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UPDATE: Evacuation Plans in Place as Condon Fire Roars to Life
Condon residents are being prepared for possible evacuations after wildfire roars back to life
The Condon Mountain Fire actively burning last week. - Photo courtesy U.S. Forest Service.
Condon residents are being prepared for possible evacuations after a nearby wildfire continued roaring back to life.

All residents east of MT Highway 83 in Condon are under a “Ready” Stage 1 Alert for a potential evacuation after the Condon Mountain Fire grew to 4,450 acres Monday, coming within one and a half miles of 12 structures, according to the U.S. Forest Service.

In the event of an evacuation, fire managers have established a contingency plan directing residents where to go. The plan is explained in detail online. The residences west of the fire area have been divided into zones for notification based on proximity to the fire. Management action lines have been established to trigger notifications to residents based on fire movement and resistance to control actions.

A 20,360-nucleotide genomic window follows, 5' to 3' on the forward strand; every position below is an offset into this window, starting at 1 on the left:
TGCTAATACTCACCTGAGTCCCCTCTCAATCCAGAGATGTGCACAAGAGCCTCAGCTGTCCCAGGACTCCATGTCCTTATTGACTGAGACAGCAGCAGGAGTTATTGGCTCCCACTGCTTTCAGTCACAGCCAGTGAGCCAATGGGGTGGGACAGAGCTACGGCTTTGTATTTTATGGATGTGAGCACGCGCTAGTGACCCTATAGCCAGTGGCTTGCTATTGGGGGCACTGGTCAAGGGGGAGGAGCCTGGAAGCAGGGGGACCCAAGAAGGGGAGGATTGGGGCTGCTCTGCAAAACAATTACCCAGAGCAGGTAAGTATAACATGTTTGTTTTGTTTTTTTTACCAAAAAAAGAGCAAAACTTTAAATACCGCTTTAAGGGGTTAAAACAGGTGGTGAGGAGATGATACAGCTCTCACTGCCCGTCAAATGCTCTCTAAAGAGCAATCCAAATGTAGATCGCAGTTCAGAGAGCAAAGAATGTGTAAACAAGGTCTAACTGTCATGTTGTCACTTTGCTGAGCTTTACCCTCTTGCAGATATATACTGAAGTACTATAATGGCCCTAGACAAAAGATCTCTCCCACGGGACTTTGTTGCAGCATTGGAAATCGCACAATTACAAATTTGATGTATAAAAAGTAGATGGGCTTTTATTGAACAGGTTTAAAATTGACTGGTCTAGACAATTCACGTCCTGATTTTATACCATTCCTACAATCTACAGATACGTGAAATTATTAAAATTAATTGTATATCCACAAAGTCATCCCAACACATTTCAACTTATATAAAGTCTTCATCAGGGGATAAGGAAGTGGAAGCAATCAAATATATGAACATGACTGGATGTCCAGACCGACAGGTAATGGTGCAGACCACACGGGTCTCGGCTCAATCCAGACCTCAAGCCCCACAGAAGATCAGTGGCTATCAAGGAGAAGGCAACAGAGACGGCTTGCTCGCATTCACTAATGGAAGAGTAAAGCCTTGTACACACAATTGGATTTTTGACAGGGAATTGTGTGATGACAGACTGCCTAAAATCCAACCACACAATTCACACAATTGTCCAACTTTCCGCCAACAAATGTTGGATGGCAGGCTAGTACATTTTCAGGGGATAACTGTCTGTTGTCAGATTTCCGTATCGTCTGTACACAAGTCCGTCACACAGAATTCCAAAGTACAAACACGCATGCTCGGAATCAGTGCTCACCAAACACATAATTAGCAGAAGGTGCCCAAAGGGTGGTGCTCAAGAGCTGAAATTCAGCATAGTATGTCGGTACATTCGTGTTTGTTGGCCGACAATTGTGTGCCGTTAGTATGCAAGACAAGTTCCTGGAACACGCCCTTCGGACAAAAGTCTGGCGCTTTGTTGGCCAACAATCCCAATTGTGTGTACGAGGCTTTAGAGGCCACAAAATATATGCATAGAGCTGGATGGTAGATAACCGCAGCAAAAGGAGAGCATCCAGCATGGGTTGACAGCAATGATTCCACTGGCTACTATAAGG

The fire, listed as 40 percent contained, continues to burn in heavy timber with numerous, standing snags and a high potential for rollout and spotting, fire officials said. Crews expected the blaze to keep actively backing and flanking with short uphill runs in the Cooney Creek drainage on the southern flank and toward the Swan River Valley on the western flank.

The blaze is located just west of the Bob Marshall Wilderness and is visible from Highway 83. A Northern Rockies Type 2 Incident Management team led by Incident Commander Shawn Pearson continues to manage operations. There are currently 197 personnel on scene.

On Monday, crews attempted to the draw the fire further downhill between Condon and Smith Creeks to help with containment efforts. Construction of the mechanical fuel break on the southwest side has been advanced from Cooney Mountain Lookout southward crossing to the South Fork of Rumble Creek. Engine crews worked around the structures nearest to the fire between McKay and Cooney creeks to clear away hazardous fuels and set up sprinklers. Helicopters were being used for water drops.

The Flathead National Forest has issued an area closure around the fire for public safety, closing Trail #192, East Foothill Trail and Trail #29, Smith-Little Salmon Trail. A temporary flight restriction is in effect surrounding the fire area and the Condon Airport is closed to all non-fire aircraft.

The Condon Mountain Fire began July 28 about four miles northeast of Condon.
On 09-26-12, Fast commented....
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